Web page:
Whither Progressivism?

Great article by Paul Weldman on the big supposedly-“liberal” media’s refusal to so much as ponder whether the electoral events of 2006 and (hopefully) 2008 represent a progressive shift in the nation’s cultural politics. I agree with Paul’s analysis, and think that what it really represents is the extent to which the MSM has become so terrified of denunciations by the rabid and vocal right for being “liberal” that they refrain from making sensible conclusions that would seem to give the slightest scrap of ammunition to the NRO crowd.

Comparisons to our friends in Sweden aside, a look at the issue terrain at the moment shows a public firmly in the progressive camp. On foreign policy, on economic policy, on social policy, on just about everything, it’s the progressive position that is more popular. The median voter in 2008 is pro-choice, supports civil unions for gay Americans (a position that seemed insanely radical only a decade ago), rejects the Bush foreign policy, supported the recent increase in the minimum wage, wants strong environmental protections, favors reasonable restrictions on gun sales, thinks the wealthy and corporations don’t pay their fair share of taxes, and wants the government to guarantee universal health coverage. Does that sound conservative to you? And younger generations are more progressive than their elders — in fact, it is the pre-baby-boom generation that is the most conservative on most issues. And they will only be around for so long.

Exactly. Perhaps Americans have come around to realize that the politics of hatred, personal attacks, theocracy, and bigotry are just ciphers to mask the complete intellectual bankruptcy of the right. If this election cycle is teaching us anything, it should be that the Reagan era is decisively over — and we can hope that a return to a more sensible, equitable, and pragmatic politics is on the horizon.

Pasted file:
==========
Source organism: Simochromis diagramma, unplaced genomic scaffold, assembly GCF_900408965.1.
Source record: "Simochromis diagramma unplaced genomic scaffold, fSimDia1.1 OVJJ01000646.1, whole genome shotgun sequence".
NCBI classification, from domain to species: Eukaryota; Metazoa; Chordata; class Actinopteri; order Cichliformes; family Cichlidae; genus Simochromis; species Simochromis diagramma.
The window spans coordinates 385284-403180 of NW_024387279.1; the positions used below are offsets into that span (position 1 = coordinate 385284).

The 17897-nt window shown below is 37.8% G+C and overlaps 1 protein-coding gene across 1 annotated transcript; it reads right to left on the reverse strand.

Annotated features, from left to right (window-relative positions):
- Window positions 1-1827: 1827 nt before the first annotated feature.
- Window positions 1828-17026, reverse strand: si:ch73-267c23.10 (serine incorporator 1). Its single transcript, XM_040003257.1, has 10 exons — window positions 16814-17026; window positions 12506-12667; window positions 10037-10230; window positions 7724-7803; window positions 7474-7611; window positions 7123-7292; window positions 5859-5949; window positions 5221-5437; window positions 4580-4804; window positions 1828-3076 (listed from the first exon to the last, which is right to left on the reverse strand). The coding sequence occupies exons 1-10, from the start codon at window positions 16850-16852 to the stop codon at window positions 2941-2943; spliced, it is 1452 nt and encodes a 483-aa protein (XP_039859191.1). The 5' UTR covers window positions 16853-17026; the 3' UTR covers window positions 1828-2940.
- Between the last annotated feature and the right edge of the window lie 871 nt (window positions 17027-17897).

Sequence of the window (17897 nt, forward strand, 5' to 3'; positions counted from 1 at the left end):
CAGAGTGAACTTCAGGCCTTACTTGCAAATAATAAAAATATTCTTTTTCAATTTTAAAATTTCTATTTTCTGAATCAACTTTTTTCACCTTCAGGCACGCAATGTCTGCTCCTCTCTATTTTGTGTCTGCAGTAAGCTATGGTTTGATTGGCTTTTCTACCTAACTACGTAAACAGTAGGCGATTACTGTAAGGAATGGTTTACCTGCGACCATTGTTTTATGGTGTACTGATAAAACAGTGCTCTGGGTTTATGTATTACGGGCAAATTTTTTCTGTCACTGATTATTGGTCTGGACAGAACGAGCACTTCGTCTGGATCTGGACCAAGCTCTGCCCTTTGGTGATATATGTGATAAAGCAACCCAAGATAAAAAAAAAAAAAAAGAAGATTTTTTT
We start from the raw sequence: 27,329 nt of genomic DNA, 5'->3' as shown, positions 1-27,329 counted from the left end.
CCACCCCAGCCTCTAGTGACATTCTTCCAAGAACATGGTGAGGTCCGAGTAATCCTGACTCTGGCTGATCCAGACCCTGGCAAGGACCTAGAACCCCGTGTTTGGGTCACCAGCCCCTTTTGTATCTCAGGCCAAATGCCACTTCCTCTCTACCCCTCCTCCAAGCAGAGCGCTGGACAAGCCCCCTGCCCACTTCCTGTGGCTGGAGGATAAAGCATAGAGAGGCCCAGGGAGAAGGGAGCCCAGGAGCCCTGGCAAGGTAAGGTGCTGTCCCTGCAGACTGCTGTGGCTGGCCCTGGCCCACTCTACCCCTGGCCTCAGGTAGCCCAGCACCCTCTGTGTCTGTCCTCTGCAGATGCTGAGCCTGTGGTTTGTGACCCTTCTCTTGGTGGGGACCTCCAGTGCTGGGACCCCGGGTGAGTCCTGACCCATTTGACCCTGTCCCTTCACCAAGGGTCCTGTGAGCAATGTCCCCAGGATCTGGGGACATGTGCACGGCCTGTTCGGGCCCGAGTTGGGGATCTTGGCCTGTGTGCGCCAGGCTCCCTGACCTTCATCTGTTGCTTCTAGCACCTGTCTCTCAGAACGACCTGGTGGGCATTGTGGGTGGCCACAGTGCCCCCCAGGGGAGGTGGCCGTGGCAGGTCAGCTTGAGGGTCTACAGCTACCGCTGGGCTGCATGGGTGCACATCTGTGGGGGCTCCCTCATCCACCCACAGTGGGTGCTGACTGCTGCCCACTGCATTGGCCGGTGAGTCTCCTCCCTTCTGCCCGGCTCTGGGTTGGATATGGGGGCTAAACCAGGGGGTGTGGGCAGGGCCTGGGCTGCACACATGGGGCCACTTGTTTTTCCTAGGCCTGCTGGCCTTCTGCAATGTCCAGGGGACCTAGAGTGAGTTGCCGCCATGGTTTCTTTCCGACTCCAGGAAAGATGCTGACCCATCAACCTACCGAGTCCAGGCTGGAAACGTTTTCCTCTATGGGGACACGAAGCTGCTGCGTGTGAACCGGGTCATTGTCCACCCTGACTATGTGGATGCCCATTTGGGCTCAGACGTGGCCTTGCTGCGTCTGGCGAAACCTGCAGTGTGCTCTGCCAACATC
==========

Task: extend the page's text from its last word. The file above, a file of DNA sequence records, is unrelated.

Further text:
Although I consider myself a staunch progressive, I have nothing personal against true conservatism — gentlemen like Andrew Sullivan, Colin Powell, Ross Douthat, Fareed Zakaria, etc. all contribute to a sensible and rational debate of politics and culture in America. I may disagree with certain of their views, but I’m certain that if we were to sit down and debate issues like health care, tax policy, and foreign affairs, we could at least do so in a civil manner, even if there were significant differences in policy advocation. The problem is that for so long now, intellectual conservatism has been hijacked by the Bush-Limbaugh-Rove radicals for whom conservatism is nothing but a means to more power and secrecy. Let’s hope that November 4th represents a double turning point — one of America toward a more progressive outlook and one of conservatism back to its intellectual roots. Debate is good for America. Republican thuggery is not.

*Updated with headline

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~ by Benji on 23 October 2008.

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